The Southwestern Historical Quarterly, Volume 53, July 1949 - April, 1950 Page: 345
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The colorful folklore is portrayed in nineteen short stories
that accurately reveal the thoughts, manners, customs, religion,
joys, and sorrows of these people. For the most part they lead a
simple life with a limited knowledge of the world beyond their
particular region. They are satisfied with what they have and
what they know, to a great extent, and have little desire for
any other way of life than that which they have learned from
their parents and their grandparents.
Dr. Ballowe was physician for thirty-five years to these peasant
folk of French descent. He brought thousands of them into the
world, attended them during illness, and thus had an excellent
opportunity to study and observe their peculiar way of life. He
seems to have possessed an innate penchant for studying the folk
lore and mores of the region as he journeyed thousands of miles
in pirogue, on horseback, and by automobile to minister unto
The author has done a commendable job in preserving these
folk tales but this reviewer desires to point out that this folklore
belongs to only a part of Louisiana and that a relatively small
geographical area. It appears trite and unnecessary to say that
such folklore is not a history of Louisiana. However, Dr. Ballowe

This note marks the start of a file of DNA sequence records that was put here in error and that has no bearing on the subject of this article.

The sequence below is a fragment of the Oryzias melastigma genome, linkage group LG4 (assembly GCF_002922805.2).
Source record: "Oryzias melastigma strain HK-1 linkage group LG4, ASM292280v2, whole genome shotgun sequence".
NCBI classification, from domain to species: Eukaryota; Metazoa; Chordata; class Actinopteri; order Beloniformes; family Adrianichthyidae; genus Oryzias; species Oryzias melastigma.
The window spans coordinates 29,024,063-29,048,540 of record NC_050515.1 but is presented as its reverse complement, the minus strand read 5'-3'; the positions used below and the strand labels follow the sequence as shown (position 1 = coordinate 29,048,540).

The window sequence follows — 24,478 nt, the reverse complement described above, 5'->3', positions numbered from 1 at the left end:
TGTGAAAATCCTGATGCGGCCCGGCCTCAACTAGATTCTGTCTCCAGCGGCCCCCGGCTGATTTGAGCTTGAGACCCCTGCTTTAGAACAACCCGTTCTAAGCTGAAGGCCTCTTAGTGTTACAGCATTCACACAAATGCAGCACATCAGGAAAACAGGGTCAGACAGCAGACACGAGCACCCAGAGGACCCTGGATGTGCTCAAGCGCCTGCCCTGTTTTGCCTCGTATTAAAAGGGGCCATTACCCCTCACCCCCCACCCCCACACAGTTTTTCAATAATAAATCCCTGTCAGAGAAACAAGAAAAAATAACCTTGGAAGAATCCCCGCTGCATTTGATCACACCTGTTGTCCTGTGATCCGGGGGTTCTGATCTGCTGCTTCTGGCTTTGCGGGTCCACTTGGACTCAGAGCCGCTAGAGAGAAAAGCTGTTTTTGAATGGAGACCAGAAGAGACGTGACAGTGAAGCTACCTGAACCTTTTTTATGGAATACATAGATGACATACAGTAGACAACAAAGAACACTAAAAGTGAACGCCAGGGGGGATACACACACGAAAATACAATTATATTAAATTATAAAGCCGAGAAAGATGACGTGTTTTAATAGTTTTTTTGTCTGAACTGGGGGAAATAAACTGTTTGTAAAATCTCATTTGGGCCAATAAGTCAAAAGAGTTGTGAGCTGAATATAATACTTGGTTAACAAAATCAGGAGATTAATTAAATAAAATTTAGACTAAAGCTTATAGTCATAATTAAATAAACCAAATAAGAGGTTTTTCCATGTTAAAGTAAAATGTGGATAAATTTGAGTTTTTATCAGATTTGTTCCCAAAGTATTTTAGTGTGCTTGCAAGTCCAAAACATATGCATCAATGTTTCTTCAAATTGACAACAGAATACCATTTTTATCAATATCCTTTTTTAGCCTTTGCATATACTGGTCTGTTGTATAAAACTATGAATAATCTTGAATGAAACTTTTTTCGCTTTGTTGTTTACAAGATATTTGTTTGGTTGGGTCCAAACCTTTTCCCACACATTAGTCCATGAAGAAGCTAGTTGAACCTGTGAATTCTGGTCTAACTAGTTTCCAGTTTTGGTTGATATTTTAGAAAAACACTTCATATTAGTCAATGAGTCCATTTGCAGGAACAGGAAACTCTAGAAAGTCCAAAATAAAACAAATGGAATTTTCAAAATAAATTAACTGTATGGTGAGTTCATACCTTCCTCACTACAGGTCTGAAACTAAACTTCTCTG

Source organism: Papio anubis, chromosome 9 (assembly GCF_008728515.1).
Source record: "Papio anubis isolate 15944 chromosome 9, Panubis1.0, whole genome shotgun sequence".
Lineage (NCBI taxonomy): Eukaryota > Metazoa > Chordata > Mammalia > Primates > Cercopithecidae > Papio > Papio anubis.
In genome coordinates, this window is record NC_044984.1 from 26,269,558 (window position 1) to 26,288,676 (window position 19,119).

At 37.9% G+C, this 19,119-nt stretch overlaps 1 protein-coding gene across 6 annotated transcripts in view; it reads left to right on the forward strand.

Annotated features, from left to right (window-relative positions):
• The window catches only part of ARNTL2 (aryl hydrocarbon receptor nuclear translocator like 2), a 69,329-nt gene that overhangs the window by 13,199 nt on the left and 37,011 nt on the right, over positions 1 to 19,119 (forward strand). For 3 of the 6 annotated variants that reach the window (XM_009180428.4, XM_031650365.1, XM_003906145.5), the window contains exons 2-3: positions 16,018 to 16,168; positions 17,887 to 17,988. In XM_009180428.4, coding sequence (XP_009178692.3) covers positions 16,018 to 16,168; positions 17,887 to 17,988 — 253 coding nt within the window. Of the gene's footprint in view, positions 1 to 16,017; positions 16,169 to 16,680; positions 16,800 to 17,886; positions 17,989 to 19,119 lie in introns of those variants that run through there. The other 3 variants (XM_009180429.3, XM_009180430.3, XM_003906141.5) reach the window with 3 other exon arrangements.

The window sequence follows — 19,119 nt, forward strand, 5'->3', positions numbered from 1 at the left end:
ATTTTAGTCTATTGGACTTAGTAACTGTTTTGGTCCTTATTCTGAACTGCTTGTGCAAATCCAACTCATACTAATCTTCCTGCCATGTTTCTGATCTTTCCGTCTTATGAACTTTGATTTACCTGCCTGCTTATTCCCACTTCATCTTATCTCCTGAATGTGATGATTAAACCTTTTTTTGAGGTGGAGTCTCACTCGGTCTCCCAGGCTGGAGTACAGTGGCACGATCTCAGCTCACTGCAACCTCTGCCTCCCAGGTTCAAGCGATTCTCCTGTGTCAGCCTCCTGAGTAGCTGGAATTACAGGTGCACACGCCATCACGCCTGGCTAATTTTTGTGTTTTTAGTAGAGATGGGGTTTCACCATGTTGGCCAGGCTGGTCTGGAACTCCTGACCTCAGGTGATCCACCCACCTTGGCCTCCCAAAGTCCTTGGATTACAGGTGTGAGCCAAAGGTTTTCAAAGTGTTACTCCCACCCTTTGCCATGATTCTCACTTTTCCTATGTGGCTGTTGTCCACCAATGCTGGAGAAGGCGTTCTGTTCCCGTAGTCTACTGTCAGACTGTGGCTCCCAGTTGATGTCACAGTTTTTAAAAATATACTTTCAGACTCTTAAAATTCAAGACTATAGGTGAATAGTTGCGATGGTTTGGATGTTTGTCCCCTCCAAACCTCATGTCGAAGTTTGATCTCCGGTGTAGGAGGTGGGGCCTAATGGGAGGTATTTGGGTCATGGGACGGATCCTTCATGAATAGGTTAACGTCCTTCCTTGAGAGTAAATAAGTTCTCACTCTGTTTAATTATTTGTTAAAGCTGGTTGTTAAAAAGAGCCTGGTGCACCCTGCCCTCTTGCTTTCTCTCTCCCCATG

has given us a glimpse of the manners and customs of only a small
portion of the people of French descent. Louisiana is a state with
a complex culture blended from the three great colonizing na-
tions of Europe, namely, France, Spain, and Great Britain. It is
a state with a diversity of geography, and climate, and various
fauna and flora.
The University of Louisiana Press has maintained its standard
of excellence in editing and manufacturing the volume.
GARNIE WILLIAM MCGINTY
Northwestern State College
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Texas State Historical Association. The Southwestern Historical Quarterly, Volume 53, July 1949 - April, 1950, periodical, 1950; Austin, Texas. (texashistory.unt.edu/ark:/67531/metapth101126/m1/421/: accessed September 24, 2018), University of North Texas Libraries, The Portal to Texas History, texashistory.unt.edu; crediting Texas State Historical Association.